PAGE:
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Zen and the Art of Saddling

Aside from being dead before I hit 15 because there would be no insulin, I think I would have liked life in the late 1800’s.

Not for the gadgets, for crying out loud (a phrase I am bringing back). Or the toilet. Nor the lack of Skittles.

But the mode of transport. I don’t know what it is about the horse, but god I love it. So fast, huge, flaring, utterly streamlined, down the mane. All atop four toothpicks which, if even one fractures, likely kills animal and rider. How’s that for a harmonious ecosystem? Screw you, nature.

Still, I can’t help but be mesmerized. Mom and Dad used to tell the story of how, as a toddler, I took a pony ride once at a petting zoo. Round and round, I must have imagined myself an original member of the James Gang: ramrod straight, stern glower, tight jaw — until I saw my parents, who, unlike me, couldn’t keep a straight face. stern

Yet I remain that wannabe cowboy. Maybe that’s why I prefer motorcycles.

I use any excuse to ride. I ride to Teddy’s vet just to order his epilepsy meds, instead of calling. More times than I’d like to admit, I take off on the bike with no idea where I’m going. The way will decide.

Lately, the way has been a 50-mile roundtrip trek to Malibu along the Pacific Coast Highway, through San Fernando’s amazing canyon roads. It morphs from mountains to seaside, green to brown, and the temperature changes more than 25 degrees on the scoot from Valley to water.

But you can’t help but feel…alive. The terrifying reality of a bike is that it’s a terrifying reality. Driving a mile a minute is insanity enough. But on two wheels, with L.A. traffic that buzzes like an angry wasp, you realize that every trip, no matter how short or brief, requires your undivided attention. There’s a reason you never hear about motorcycle drunk driving. Sober, cars are threat enough.

Still, there’s something to being aware on the drive. How often can we say we remember a car drive we took?

A few things I’ve learned on the bike:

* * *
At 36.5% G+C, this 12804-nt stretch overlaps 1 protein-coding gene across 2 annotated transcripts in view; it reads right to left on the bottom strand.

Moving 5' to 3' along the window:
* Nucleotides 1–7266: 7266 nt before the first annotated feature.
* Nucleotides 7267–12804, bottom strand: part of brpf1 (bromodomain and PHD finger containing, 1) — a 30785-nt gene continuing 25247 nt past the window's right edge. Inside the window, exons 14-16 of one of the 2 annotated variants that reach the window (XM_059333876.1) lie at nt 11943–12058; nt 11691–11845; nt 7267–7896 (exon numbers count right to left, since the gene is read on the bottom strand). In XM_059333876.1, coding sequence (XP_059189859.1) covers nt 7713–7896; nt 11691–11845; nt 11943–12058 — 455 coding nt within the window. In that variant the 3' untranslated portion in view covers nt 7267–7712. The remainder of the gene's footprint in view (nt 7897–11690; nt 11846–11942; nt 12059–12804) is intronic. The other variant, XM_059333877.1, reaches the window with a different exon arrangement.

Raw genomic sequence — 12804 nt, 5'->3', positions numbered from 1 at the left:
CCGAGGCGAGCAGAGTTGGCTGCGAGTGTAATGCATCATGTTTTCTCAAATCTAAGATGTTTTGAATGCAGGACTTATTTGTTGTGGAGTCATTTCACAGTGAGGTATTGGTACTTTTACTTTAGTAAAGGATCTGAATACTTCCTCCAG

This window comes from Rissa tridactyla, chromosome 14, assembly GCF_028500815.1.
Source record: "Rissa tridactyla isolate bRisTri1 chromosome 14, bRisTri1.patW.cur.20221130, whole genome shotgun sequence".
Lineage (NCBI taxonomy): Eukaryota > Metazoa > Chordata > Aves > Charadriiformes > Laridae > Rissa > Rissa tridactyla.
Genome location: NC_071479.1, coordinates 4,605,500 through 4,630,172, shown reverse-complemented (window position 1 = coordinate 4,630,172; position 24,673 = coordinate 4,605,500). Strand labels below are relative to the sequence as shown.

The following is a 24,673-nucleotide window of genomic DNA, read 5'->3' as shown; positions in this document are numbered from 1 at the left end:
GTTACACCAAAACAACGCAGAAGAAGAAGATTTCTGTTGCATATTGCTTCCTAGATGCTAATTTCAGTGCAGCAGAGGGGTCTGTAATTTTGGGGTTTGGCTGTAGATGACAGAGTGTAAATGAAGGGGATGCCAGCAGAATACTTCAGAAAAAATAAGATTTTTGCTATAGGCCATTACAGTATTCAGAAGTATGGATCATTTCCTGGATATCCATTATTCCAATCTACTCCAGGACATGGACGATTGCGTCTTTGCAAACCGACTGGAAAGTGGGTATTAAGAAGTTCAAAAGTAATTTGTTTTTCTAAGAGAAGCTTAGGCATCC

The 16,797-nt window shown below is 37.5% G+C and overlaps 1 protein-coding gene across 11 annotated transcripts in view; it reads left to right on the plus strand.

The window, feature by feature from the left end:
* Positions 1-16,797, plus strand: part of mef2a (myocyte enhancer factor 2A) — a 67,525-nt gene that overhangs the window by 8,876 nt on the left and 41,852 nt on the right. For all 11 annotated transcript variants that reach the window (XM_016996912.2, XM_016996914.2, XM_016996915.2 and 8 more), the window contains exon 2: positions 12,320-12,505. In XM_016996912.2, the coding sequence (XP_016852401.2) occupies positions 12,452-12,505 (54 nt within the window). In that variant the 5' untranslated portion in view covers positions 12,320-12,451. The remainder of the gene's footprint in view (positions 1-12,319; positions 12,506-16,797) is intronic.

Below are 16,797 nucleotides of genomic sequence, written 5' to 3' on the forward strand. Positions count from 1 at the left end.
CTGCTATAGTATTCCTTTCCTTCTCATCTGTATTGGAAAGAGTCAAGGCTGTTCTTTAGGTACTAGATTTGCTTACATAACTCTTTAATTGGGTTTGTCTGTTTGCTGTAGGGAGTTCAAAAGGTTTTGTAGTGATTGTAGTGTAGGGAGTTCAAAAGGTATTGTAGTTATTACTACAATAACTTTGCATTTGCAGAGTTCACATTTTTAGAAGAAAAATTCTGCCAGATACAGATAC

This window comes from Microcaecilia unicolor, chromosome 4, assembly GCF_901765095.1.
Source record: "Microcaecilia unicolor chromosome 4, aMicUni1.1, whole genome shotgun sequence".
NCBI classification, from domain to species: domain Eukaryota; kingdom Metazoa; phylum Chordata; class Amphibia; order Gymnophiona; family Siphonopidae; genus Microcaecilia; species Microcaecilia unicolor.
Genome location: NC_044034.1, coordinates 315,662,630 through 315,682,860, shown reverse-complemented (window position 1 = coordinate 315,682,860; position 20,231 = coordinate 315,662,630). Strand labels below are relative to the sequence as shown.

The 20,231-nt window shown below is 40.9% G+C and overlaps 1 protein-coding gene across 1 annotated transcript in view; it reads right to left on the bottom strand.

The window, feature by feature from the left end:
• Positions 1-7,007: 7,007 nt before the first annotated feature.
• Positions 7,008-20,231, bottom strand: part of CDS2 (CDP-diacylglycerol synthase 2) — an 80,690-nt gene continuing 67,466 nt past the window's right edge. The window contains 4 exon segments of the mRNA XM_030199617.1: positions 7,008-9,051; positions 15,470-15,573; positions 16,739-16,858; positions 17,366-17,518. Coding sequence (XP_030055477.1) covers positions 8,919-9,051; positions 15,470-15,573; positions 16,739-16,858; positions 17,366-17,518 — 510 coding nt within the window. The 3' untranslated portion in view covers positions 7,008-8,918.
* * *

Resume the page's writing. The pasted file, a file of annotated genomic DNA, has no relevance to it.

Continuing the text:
• Nothing smells as good as spring jasmine.
  • Everyone smokes weed in their cars.
  • A comfortable dry heat is bullshit. A microwave gives off dry heat. It will still pop your Orville Redenbacher.
  • Everybody is pissed off.

That last lesson I learned recently coming back from the PCH. I was idling at Vanowen and Balboa, a half mile from my house. Then I heard something.

“Hey!” a woman in a wheelchair yelled. “HEYYYY!!!!”

She was trying to roll across Vanowen, where an SUV douche sat at the corner. He was gunning his engine, trying to bully the Kia to make a turn on red. It did, and douche was next. But he wasn’t bothering with the crosswalk, only northbound traffic. And his jacked douchemobile was too high to see the wheelchair.

“I’M CROSSING!!!!” the woman screamed.

I put the bike in neutral and was about to get behind the woman and push her across. The other nice thing about a bike: people tend not to honk at someone in a helmet and leather. You never know. They could have a criminal record. Or muscles.

Feigning both, I begin to step off the bike. Traffic can go around.

Suddenly the woman’s legs began to work. Both, scuttling on the pavement, arms churning. Kind of like a frenetic beetle upended. I’m not sure if her butt was paralyzed, cuuuuuuz her arms and legs seemed to work just fine. And she was definitely gaining speed.

When the SUV driver finally saw the woman, he stopped gunning the engine. Fine, I’ll wait 10 seconds, though I really should pay homage to work. He, too, was caught off guard at seeing the miracle of her working legs.

Once the woman knew that douche saw her, she did something odd. As she neared the corner, she began to coast. Legs back up, feet in footrests, arms in her lap. Looking at the driver. Fuck you, Mr. Escalade. Wait for me. Once she reached the curb, she seemed to take a particularly long time to roll up the sidewalk slope. Maybe it just seemed long, because she probably could have picked up the wheelchair and placed it on the curb.

Cadillac must have thought the same thing, because he screeeeeeched out of the intersection when she finally made it curbside. I kicked the bike into first and, dumbstruck, puttered home.

That’s one way to remember the ride.

 

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